Director nominations and stockholder proposals that are late or that do not include all required information may be rejected.
The advance-notice provisions may have the effect of precluding a contest for the election of directors or the consideration of stockholder proposals if the proper procedures are not followed, and of discouraging or deterring a third party from conducting a solicitation of proxies to elect its own slate of directors or to approve its own proposal.
Classified Board of Directors
Our certificate of incorporation and bylaws provide for a classified board of directors. Except for directors that the holders of preferred stock may elect, our board of directors is divided into three classes, with the directors of each class as nearly equal in number as possible. The directors of each class serve a term that expires at the third succeeding annual meeting of our stockholders after their election, and each director holds office until his or her successor is duly elected and qualified. At each annual meeting of our stockholders, the term of a different class of our directors expires.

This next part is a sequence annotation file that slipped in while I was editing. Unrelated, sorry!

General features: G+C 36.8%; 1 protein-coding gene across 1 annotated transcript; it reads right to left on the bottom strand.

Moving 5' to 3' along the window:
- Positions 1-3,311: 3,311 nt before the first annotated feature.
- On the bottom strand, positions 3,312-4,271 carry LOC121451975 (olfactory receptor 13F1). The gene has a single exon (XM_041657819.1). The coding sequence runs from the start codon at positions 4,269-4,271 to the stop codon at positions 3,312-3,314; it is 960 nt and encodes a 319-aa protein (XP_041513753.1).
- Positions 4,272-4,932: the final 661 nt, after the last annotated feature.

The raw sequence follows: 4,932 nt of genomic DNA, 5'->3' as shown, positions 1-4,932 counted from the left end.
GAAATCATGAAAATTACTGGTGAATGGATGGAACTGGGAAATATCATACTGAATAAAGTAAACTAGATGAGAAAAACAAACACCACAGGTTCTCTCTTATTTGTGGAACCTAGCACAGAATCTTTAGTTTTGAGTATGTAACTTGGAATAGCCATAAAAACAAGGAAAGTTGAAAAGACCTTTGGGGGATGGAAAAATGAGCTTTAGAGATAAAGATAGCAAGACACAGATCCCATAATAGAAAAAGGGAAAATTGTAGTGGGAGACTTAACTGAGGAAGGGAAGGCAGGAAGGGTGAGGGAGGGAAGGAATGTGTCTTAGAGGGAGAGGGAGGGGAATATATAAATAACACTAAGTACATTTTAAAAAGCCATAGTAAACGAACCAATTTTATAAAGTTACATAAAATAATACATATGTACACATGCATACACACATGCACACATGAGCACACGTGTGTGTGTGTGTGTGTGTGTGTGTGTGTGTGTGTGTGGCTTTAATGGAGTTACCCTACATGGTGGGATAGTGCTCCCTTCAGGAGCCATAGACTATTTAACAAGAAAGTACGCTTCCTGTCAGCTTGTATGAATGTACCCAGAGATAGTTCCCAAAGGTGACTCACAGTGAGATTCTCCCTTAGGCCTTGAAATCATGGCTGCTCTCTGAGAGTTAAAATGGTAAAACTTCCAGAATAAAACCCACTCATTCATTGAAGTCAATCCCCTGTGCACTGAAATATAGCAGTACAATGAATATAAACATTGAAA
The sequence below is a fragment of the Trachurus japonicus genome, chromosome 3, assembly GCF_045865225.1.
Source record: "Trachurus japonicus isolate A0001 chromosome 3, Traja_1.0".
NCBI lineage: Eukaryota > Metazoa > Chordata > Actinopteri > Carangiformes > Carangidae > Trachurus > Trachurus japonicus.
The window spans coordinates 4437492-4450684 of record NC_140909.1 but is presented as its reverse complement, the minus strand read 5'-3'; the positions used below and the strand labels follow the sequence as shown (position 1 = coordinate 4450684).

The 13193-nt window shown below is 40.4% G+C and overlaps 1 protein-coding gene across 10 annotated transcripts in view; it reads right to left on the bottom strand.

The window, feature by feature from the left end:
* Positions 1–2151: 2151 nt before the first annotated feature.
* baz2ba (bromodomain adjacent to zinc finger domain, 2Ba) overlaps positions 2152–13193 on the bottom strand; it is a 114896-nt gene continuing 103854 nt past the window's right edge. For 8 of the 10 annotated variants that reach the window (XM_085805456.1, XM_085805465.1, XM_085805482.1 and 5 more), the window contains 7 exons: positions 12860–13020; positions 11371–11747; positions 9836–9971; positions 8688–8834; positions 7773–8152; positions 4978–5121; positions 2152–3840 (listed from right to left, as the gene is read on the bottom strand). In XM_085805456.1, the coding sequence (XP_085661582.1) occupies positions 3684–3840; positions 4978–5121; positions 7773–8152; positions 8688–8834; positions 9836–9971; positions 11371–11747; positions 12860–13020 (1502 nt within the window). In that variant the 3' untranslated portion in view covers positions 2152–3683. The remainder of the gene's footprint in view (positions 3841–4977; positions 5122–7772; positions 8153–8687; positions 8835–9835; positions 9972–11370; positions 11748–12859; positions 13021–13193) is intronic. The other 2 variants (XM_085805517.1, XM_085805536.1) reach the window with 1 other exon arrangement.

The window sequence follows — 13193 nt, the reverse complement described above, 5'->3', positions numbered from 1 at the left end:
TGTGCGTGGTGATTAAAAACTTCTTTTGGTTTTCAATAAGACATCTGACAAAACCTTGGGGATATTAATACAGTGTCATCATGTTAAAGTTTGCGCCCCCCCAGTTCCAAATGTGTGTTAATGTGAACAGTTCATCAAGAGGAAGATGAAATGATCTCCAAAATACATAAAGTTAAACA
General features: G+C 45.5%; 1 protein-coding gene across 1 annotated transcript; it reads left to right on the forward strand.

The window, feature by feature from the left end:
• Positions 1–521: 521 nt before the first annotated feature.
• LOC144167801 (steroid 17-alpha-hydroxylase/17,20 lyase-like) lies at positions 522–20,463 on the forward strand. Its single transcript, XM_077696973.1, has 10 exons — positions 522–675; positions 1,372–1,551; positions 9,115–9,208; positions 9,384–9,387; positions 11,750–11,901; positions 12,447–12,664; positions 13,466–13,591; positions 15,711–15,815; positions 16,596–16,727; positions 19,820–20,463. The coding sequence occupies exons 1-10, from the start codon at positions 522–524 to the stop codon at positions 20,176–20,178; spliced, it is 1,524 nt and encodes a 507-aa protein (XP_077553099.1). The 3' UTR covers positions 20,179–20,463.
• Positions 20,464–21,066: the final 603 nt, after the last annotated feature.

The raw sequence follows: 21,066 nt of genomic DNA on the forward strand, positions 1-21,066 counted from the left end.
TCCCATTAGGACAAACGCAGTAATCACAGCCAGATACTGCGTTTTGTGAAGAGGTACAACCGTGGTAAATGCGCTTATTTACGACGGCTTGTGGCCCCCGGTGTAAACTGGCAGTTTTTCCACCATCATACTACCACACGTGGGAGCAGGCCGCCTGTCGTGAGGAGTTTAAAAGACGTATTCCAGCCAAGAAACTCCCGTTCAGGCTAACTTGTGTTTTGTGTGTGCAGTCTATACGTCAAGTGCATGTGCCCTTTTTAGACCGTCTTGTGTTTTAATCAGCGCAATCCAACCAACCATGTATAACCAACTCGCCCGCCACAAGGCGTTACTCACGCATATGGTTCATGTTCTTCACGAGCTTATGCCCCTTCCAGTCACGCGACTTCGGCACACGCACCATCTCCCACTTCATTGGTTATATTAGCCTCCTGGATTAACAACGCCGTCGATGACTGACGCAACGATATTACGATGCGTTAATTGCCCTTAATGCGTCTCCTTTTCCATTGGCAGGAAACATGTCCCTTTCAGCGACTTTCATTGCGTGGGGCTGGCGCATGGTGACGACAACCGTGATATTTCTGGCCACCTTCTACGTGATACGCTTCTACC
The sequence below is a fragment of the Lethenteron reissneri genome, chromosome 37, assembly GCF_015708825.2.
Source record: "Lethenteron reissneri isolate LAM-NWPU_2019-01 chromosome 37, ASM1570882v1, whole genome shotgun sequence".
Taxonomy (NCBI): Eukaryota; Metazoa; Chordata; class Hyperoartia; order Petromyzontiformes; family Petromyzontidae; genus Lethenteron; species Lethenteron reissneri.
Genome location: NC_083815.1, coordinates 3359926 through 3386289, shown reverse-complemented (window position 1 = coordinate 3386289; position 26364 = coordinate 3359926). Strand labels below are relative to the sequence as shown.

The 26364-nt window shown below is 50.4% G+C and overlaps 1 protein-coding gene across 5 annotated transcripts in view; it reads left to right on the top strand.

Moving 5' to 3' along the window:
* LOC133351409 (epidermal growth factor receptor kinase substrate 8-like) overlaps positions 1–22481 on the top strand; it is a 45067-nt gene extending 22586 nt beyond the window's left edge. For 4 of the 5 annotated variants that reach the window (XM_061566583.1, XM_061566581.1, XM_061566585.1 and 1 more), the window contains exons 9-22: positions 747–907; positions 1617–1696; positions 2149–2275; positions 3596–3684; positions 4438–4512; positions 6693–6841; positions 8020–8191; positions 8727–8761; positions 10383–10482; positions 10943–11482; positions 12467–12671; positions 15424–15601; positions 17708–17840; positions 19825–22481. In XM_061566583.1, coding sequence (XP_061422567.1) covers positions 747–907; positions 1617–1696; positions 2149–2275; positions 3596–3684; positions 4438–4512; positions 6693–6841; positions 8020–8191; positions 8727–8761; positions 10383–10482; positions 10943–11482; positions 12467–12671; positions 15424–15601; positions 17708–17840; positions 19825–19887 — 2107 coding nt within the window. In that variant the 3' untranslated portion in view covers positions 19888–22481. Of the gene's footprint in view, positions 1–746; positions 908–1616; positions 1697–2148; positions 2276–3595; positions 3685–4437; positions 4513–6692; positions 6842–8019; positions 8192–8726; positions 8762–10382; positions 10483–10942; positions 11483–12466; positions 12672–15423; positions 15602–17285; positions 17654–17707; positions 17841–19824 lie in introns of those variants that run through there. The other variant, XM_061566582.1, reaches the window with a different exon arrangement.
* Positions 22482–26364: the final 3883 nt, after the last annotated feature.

Our certificate of incorporation also provides that:
the classified board provisions may not be amended without the affirmative vote of the holders of at least 80% of the outstanding shares of our common stock;
no decrease in the number of our directors will shorten the term of any incumbent director; and
a director may be removed only for cause.
As described below under “ – Vacancies on our Board of Directors,” our certificate of incorporation also provides generally that any vacancies will be filled only by the affirmative vote of a majority of our remaining directors, even if less than a quorum. Therefore, without an amendment to our certificate of incorporation, our board of directors could prevent any stockholder from enlarging our board of directors and filling the new directorships with that stockholder's own nominees.